All About the Different Types of Hostas

Give your landscape a splash of easy care color with hosta plants.

Garden Combines Colors and Textures

Garden Combines Colors and Textures

This flower bed combines plants of various colors and textures to great effect while providing dramatic edging for the garden.

Photo by: DK - Garden Design © 2009 Dorling Kindersley Limited

DK - Garden Design, 2009 Dorling Kindersley Limited

By: Julie A Martens

Botanical Names: Hosta plantaginea, Hosta sieboldiana, Hosta sieboldiana ‘Elegans,’ Hosta ‘Halcyon’, Hosta ‘Blue Mouse Ears,’ Hosta undulata, Hosta ‘Albomarginata,’ Hosta ‘Undulata Albomarginata,’ Hosta ‘Sum and Substance,’ Hosta ‘Sagae,’ Hosta ‘Blue Angel’

Want to fill your landscape with undemanding perennials? Include hosta plants in the mix. A go-to perennial for shade gardens, hostas add season long color courtesy of eye-catching leaves. New hosta varieties include hostas for sun — plants that withstand a few hours of sun. Leaves aren’t the only show on hosta plants. Most varieties also offer color with spikes of pretty hosta flowers. You can even find fragrant hostas, like Hosta plantaginea.

In the landscape, hostas can serve as edging plants, specimen plants or even play the role of seasonal shrub. Miniature hostas, like Hosta ‘Blue Mouse Ears,’ are a great choice for edging, although even a classic like green and white Hosta undulata can fill in along a bed edge, provided it’s shorter than the plants behind it. Hosta undulata, by the way, goes by a host of names — Hosta ‘Albomarginata’ and Hosta ‘Undulata Albomarginata.’ No matter what you call it, it makes a reliable addition to any shady planting bed.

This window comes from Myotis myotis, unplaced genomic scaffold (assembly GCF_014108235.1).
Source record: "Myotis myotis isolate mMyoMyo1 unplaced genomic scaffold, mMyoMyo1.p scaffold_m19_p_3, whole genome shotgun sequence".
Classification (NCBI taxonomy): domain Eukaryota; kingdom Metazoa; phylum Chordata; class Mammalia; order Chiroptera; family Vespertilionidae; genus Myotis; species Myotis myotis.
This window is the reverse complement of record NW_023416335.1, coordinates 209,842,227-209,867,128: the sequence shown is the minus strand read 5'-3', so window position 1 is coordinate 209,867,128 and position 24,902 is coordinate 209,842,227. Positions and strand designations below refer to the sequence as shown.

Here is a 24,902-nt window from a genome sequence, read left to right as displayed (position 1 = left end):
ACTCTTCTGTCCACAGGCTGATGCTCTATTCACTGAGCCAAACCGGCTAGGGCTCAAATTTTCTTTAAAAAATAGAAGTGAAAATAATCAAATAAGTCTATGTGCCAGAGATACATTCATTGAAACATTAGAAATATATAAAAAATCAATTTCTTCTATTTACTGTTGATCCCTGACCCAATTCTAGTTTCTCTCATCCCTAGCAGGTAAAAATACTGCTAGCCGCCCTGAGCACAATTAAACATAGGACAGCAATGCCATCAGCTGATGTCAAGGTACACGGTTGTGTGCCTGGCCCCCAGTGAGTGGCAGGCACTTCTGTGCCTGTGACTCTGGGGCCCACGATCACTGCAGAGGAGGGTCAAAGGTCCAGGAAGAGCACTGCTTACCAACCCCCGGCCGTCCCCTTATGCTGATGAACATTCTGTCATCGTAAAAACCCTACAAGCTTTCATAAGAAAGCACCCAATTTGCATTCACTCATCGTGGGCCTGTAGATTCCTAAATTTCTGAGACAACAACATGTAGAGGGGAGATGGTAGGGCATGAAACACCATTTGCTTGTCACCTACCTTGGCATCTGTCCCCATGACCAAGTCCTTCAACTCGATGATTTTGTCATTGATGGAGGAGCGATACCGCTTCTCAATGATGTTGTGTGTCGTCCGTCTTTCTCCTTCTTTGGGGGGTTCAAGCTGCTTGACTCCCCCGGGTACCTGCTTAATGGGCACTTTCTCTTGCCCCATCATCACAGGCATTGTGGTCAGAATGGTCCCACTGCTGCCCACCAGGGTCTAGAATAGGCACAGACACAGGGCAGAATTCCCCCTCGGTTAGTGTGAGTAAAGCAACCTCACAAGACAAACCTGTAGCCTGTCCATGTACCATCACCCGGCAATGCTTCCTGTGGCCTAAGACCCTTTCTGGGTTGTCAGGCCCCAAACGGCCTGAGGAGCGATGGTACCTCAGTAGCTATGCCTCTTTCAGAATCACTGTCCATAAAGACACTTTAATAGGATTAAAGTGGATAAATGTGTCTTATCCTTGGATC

Many gardeners draft giant hostas to serve as specimen plants. Hosta ‘Sum and Substance’ is a traditional favorite among giant hostas. Its leaves can grow up to 2 feet across, and an individual plant can reach proportions of 4-feet high and 6 to 10 feet across. Hosta ‘Sum and Substance’ leaves tend toward gold to chartreuse tones.

For a giant hosta in blue shades, look for Hosta ‘Sagae.’ This beauty can grow up to 3 feet tall and nearly 6 feet across. One tip with giant hostas is that they take up to five years to achieve their oversize potential. For best results with these hostas, plant them where they can grow undisturbed — and wait for the show.

Quite a few of the oversize hostas stem from a parent variety Hosta sieboldiana. Probably the most widely available variety of this hosta is Hosta sieboldiana ‘Elegans.’ This is a beautiful blue hosta with heavily corrugated leaves. Use it as a specimen plant in a shade garden or place a pair on opposite sides at the start of a path.

Blue hostas often have some Hosta ‘Halcyon’ genetics in their heritage. Hosta ‘Halcyon’ unfurls thick blue leaves with good slug resistance. It’s a go-to blue hosta that doesn’t disappoint. A good giant hosta in the blue group is Hosta ‘Blue Angel,’ while a strong blue miniature is Hosta ‘Blue Mouse Ears.’

In the world of hostas, there’s easily something for everyone, including narrow leaved hostas like Hosta ‘Curly Fries,’ and even a white leaf hosta, Hosta ‘White Feather.’ You can choose variegated hostas, like Hosta ‘Francee,’ or hostas for sun, such as Hosta ‘Guacamole’ or Hosta ‘August Moon,’ both of which are also hostas for sun.

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